Wednesday, 2 May 2018

THRILLER REVIEW: The Underneath - Melanie Finn

RELEASE DATE:  03/05/18

Ex-journalist Kay and her family are spending the summer in a rented farmhouse in Vermont. Kay is haunted by her traumatic past in Africa, and is struggling with her troubled marriage and the constraints of motherhood. Then her husband is called away unexpectedly on business and Kay finds herself alone with the children, obsessed by the idea that something terrible has happened to the owners of the house. The locals are reticent when she asks about their whereabouts; and she finds disturbing writing scrawled across one of the walls.
As she starts to investigate she becomes involved with a local man, Ben, whose life is complicated by his own violent past, his involvement in a drug-trafficking operation, and his desire to adopt an abused child. Their two stories collide and intertwine, heading towards a dramatic denouement.
The Underneath is a tense, intelligent, beautifully written thriller which is also a considered exploration of violence, both personal and national, and whether it can ever be justified.

To be honest this is the sort of book that sounds downright depressing when you read the blurb, but its the fact that it has such a feeling of hopelessness that makes it resonate with me as a reader.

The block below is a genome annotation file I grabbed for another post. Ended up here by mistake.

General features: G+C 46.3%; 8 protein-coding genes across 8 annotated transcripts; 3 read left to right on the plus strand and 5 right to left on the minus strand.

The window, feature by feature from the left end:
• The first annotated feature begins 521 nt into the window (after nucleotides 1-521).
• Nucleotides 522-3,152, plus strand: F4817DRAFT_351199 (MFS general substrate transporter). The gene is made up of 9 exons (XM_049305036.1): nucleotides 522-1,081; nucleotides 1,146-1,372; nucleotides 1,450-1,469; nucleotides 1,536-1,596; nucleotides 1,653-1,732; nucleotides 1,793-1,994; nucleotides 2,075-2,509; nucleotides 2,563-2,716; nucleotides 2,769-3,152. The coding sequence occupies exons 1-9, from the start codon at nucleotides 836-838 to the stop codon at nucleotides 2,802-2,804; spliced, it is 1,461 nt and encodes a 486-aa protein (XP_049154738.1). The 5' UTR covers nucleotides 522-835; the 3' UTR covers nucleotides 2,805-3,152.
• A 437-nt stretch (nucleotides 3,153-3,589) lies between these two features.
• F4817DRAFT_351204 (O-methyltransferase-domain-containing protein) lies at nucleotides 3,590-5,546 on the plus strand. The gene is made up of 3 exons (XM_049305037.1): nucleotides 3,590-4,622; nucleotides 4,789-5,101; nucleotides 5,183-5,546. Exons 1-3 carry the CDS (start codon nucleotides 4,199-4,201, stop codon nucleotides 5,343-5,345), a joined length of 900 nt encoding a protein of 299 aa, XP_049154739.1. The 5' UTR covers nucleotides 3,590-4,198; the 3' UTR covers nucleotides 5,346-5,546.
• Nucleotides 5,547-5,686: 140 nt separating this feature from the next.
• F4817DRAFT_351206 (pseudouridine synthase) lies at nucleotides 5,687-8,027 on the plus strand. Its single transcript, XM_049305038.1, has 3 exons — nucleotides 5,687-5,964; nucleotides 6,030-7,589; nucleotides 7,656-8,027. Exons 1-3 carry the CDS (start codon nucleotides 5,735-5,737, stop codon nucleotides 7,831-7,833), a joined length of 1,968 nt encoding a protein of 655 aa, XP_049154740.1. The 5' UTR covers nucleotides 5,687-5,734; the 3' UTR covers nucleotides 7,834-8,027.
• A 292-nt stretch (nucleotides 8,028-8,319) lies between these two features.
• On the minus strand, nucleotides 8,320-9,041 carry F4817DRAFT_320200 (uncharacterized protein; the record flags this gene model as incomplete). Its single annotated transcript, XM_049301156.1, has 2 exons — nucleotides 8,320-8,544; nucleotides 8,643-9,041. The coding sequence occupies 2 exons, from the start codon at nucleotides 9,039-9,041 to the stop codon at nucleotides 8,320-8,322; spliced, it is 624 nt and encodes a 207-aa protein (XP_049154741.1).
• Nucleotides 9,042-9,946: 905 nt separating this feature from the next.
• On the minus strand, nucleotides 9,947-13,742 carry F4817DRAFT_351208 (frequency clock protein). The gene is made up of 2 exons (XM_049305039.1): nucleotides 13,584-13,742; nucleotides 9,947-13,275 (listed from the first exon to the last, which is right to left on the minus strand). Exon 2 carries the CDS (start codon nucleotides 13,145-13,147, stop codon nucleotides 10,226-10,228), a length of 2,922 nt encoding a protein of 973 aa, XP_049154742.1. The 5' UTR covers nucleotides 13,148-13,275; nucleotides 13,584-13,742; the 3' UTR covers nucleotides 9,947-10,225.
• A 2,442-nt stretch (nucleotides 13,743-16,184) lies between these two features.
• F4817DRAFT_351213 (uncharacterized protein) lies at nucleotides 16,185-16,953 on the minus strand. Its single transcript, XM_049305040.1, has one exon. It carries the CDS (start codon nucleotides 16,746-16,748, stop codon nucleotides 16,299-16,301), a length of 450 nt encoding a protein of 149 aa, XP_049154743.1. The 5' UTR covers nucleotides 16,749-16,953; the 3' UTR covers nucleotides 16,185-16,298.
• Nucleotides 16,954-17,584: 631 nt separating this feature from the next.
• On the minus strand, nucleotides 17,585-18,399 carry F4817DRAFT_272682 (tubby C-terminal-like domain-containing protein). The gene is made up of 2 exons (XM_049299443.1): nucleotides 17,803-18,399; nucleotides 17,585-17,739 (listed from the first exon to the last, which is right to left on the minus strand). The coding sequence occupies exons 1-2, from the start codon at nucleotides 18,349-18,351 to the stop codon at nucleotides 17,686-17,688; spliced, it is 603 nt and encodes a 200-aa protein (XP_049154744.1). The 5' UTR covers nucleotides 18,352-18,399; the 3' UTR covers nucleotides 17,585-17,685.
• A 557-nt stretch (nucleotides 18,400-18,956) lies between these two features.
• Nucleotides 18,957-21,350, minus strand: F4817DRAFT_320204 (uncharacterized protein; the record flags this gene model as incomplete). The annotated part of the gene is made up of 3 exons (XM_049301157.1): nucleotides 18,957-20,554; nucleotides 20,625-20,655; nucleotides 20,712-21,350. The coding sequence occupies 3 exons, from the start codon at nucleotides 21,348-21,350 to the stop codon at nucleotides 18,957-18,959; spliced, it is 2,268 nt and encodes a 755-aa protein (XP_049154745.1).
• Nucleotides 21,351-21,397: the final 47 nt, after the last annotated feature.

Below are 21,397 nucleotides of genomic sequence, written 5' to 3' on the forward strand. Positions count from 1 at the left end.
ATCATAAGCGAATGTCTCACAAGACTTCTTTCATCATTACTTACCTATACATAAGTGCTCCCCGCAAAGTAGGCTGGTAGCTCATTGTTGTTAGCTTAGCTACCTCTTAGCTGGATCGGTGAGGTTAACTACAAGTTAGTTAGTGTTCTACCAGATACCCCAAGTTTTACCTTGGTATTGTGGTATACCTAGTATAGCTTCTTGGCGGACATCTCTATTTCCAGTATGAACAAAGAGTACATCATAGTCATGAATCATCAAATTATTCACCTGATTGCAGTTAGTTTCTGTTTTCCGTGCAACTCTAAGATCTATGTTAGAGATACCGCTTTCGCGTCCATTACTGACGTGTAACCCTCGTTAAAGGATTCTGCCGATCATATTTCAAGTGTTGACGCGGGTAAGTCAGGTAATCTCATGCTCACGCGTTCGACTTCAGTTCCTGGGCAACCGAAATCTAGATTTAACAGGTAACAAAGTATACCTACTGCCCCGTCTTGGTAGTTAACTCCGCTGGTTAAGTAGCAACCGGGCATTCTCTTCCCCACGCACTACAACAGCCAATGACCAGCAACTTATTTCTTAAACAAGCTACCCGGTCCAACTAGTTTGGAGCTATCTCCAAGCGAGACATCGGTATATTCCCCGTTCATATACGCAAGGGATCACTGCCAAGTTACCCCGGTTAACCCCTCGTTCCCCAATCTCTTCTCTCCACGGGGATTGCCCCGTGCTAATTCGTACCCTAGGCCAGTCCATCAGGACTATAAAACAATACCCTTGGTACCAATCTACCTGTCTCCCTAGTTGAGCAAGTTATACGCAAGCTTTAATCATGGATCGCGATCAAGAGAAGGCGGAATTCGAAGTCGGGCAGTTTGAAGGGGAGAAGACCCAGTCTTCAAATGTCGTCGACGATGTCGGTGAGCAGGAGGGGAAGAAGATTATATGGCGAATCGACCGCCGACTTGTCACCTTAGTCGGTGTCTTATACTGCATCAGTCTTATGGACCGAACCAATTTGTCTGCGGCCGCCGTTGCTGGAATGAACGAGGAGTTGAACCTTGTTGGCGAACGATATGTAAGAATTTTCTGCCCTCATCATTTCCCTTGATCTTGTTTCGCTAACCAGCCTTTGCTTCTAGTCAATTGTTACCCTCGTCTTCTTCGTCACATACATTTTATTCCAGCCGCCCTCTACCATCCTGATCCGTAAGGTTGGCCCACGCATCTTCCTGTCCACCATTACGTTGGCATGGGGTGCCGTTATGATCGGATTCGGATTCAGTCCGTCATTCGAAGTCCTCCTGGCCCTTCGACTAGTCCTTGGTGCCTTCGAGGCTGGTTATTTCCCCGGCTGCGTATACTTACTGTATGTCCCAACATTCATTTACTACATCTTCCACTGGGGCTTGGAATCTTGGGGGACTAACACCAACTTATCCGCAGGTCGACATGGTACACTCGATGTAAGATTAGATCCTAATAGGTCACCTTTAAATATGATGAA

The principle character is a complex lead as she struggles to make sense of things both professionally as well as personally during what is initially thought of as an escape from the real world in order to put her life in order.

its a complex story and whilst we have an arc that leads from real world horrors to an area where you'd think you'd be safe, it goes to show that some things that are closer to home can hit way harder than atrocities thousands of miles away.

Back this up with solid prose, an organically grown plotline and characters that shape the world for the reader, all round makes this a book that will stay with you for a long time.

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